of, pertaining to, or conforming to the approved form of any doctrine, philosophy, ideology, etc.
of, pertaining to, or conforming to beliefs, attitudes, or modes of conduct that are generally approved.
customary or conventional, as a means or method; established.
sound or correct in opinion or doctrine, especially theological or religious doctrine.
conforming to the Christian faith as represented in the creeds of the early church.
(initial capital letter) of, pertaining to, or designating the Eastern Church, especially the Greek Orthodox Church.
(initial capital letter) of, pertaining to, or characteristic of Orthodox Jews or Orthodox Judaism.

1575–85; < Late Latin orthodoxus right in religion < Late Greek orthódoxos, equivalent to ortho- ortho- + dóx(a) belief, opinion + -os adj. suffix

orthodoxly, adverb
orthodoxness, noun
antiorthodox, adjective
antiorthodoxly, adverb
hyperorthodox, adjective
nonorthodox, adjective
nonorthodoxly, adverb
pro-orthodox, adjective
semiorthodox, adjective
semiorthodoxly, adverb
ultraorthodox, adjective
unorthodox, adjective

3. traditional, commonplace, routine, fixed.
Dictionary.com Unabridged
Based on the Random House Dictionary, © Random House, Inc. 2014.
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World English Dictionary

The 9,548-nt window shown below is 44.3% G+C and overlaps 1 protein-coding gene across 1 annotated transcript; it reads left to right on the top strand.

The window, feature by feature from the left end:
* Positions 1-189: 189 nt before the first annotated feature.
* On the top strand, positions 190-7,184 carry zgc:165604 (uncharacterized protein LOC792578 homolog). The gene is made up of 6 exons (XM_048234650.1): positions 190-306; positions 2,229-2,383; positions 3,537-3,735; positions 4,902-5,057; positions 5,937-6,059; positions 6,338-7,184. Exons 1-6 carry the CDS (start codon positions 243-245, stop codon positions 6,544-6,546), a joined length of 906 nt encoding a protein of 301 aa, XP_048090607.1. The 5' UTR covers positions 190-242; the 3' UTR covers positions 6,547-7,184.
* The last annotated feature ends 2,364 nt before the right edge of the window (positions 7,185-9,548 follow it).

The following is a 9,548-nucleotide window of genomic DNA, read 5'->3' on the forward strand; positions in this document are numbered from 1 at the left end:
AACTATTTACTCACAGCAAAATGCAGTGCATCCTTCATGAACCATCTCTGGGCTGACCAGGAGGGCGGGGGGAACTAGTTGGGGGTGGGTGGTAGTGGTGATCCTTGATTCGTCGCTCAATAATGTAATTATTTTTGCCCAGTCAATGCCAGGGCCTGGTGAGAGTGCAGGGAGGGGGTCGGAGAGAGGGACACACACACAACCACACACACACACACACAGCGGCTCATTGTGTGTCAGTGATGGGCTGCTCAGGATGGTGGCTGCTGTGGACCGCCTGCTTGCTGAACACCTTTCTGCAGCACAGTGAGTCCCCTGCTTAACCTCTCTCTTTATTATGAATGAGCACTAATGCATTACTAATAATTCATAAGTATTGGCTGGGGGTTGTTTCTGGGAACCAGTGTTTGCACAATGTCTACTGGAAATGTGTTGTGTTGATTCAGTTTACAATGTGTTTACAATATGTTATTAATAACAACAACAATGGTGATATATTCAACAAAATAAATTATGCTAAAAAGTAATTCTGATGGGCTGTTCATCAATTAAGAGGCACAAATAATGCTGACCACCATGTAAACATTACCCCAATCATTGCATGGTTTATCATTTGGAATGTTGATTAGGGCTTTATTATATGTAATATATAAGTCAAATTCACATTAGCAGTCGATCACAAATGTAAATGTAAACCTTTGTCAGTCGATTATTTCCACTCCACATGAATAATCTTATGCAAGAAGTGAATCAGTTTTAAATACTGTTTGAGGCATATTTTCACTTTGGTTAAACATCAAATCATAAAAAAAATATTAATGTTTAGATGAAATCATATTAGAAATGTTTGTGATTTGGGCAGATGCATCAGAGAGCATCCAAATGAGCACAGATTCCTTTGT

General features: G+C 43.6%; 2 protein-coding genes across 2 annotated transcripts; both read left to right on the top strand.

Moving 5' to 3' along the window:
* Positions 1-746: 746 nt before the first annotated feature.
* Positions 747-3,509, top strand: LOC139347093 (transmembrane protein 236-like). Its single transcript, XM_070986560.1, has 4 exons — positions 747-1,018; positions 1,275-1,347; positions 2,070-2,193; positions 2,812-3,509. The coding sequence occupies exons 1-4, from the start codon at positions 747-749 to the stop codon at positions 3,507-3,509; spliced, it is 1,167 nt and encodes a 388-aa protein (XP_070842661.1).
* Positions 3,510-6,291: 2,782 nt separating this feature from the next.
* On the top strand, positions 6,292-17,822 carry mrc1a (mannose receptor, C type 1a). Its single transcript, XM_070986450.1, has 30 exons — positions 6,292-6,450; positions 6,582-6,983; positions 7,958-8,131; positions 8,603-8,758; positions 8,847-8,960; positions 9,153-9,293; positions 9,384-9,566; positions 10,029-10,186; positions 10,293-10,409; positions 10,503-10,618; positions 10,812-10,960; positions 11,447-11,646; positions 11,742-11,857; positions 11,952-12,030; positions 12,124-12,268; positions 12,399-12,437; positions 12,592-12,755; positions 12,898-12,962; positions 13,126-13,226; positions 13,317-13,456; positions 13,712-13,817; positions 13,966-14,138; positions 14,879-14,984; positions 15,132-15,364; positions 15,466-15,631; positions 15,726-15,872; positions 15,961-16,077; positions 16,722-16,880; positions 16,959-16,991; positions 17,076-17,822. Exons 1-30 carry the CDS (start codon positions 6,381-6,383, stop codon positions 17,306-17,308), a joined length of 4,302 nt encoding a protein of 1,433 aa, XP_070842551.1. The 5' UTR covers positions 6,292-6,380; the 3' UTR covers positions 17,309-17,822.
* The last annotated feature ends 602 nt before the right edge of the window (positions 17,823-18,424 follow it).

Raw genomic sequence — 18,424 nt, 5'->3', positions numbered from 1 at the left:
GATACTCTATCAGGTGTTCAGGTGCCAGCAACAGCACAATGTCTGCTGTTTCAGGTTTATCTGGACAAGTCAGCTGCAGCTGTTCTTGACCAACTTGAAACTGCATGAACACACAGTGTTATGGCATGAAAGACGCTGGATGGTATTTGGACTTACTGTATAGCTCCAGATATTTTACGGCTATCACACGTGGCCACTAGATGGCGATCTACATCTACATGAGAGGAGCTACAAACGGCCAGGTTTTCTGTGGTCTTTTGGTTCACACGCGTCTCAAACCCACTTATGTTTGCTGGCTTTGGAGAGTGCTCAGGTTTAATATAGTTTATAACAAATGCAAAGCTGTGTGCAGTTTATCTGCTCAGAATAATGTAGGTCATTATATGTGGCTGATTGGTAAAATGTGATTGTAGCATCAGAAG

orthodox (ˈɔːθəˌdɒks)
1.  conforming with established or accepted standards, as in religion, behaviour, or attitudes
2.  conforming to the Christian faith as established by the early Church
[C16: via Church Latin from Greek orthodoxos, from orthos correct + doxa belief]

Orthodox (ˈɔːθəˌdɒks)
1.  of or relating to the Orthodox Church of the East
2.  (sometimes not capital)
 a.  of or relating to Orthodox Judaism
 b.  (of an individual Jew) strict in the observance of Talmudic law and in personal devotions

Collins English Dictionary - Complete & Unabridged 10th Edition
2009 © William Collins Sons & Co. Ltd. 1979, 1986 © HarperCollins
Publishers 1998, 2000, 2003, 2005, 2006, 2007, 2009
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Word Origin & History

1580s, from L.L. orthodoxus, from Gk. orthodoxos "having the right opinion," from orthos "right, true, straight" (see ortho-) + doxa "opinion, praise," from dokein "to seem," from PIE base *dek- "to take, accept" (see decent). As the name of the
Eastern Church, first recorded in Eng. 1772; in the sense of branch of Judaism, first recorded 1853.
Online Etymology Dictionary, © 2010 Douglas Harper
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